Sometimes I complain about the earthly weather, but mostly I like to post about astronomy and space events. Hope you enjoy the articles.
By: Susie77 , 12:14 AM GMT on February 25, 2014
MYSTERY CLOUD (DE-MYSTIFIED): On the night of Feb. 20/21, photographer Dennis Mammana
was stationed on Pedro Dome near Fairbanks, Alaska, in hopes of
recording the Northern Lights. "I caught this instead—a tiny and
bright cloud that rose from the western sky and spread slightly and
faded over an hour or so," says Mammana. Here is a composite of two of
The cloud resembles a rocket fuel dump. Scientists from the University of Alaska frequently launch rockets from the nearby Poker Flat Research Range to study auroras. But on this night there were no rocket launches on Poker Flat.
Update: There was, however, a launch thousands of miles away. A Delta 4 rocket blasted off from Cape Canaveral carrying a GPS satellite.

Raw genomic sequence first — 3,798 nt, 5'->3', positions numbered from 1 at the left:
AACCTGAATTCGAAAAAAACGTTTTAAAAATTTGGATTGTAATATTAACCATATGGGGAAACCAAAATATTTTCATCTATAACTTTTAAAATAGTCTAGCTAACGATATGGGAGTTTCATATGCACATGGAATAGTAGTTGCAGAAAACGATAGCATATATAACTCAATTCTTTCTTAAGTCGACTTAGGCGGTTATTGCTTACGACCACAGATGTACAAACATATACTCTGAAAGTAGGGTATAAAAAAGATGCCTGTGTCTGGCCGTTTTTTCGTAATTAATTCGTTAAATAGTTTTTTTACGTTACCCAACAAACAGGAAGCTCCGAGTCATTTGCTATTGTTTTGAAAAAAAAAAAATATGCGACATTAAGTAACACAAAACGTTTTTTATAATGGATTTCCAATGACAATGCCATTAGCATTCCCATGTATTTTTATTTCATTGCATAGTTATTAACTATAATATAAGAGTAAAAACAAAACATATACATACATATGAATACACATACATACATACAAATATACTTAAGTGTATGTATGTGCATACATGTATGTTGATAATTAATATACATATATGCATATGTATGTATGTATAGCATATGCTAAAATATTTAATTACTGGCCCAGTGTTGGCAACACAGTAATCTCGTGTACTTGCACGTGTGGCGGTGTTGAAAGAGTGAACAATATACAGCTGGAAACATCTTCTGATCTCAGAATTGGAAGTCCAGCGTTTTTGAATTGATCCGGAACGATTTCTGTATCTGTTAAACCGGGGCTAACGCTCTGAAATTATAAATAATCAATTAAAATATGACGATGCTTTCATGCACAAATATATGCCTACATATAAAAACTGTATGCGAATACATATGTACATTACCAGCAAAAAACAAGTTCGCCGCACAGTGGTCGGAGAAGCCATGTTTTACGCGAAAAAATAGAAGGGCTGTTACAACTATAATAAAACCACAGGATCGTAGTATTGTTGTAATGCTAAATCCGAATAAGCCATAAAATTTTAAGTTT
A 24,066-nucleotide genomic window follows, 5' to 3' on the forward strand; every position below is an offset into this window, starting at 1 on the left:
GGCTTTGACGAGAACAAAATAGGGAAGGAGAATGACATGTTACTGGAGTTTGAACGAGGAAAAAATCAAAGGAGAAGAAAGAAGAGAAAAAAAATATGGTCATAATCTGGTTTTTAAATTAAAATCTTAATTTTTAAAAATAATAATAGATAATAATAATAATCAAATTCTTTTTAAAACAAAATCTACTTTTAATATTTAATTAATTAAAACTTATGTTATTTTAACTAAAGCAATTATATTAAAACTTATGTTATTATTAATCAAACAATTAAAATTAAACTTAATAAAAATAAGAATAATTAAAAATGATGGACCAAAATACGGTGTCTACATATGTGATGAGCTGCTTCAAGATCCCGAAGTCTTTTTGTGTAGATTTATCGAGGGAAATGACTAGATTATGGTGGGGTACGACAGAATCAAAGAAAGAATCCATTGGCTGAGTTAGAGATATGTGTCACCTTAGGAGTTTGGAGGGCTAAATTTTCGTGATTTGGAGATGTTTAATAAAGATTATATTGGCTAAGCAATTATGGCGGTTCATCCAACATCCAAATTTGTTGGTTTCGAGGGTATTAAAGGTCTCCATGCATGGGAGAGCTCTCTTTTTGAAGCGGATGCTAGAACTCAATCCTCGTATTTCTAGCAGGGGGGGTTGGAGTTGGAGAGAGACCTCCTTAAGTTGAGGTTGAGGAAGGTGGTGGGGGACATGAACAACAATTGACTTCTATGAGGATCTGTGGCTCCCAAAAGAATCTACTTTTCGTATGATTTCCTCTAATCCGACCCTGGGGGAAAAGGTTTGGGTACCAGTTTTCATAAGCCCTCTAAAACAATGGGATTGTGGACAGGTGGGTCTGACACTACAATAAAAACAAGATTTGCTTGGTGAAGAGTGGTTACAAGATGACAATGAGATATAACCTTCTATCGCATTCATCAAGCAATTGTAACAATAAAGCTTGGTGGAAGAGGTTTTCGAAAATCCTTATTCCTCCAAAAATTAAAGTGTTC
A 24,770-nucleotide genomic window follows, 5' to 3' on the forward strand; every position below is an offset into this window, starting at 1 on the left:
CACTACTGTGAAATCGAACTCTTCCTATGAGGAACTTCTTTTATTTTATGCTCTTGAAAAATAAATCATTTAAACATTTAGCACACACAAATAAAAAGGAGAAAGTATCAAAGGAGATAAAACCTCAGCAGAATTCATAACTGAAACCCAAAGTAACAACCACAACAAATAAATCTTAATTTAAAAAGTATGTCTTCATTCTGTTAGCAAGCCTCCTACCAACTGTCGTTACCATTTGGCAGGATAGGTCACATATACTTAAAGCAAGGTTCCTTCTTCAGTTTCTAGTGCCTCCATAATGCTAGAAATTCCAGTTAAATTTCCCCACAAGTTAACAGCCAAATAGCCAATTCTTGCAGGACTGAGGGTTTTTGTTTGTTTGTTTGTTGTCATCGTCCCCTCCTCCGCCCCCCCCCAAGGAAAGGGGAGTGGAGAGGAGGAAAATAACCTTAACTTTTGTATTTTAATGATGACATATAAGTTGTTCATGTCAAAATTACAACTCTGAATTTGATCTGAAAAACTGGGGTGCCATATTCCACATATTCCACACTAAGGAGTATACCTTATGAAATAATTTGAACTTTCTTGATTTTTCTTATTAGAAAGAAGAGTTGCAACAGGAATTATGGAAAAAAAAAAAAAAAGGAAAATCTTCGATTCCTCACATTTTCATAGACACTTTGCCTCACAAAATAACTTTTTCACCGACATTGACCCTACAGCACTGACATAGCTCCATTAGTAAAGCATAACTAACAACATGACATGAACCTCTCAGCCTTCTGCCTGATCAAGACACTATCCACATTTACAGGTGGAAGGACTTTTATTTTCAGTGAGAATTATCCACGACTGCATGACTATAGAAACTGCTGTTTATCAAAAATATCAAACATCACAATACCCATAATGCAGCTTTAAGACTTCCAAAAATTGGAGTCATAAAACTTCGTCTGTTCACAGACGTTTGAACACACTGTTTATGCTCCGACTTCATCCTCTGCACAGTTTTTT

Veteran satellite watcher Marco Langbroek
of the Netherlands says this is it: "The mystery object on the Mammana
photo is a fuel vent from the Feb 20 launch of GPS 2F-05 (USA 248,
"Although the satellite is
in an orbit with a 54.98 degree inclination, that does not mean it was
not visible from Mammana's location at 65N," he continues. "It is in a
very high orbit and was at an altitude of over 20,000 km at the time of
the photo. At such an altitude it is visible from 65 N, low in the west
in this case."
A sky map
prepared by Langbroek shows the position of the satellite (labeled
"Object A") in the sky above Alaska when Mammana saw the cloud. The sky
map and the photo are a good match.
The views of the author are his/her own and do not necessarily represent the position of The Weather Company or its parent, IBM.
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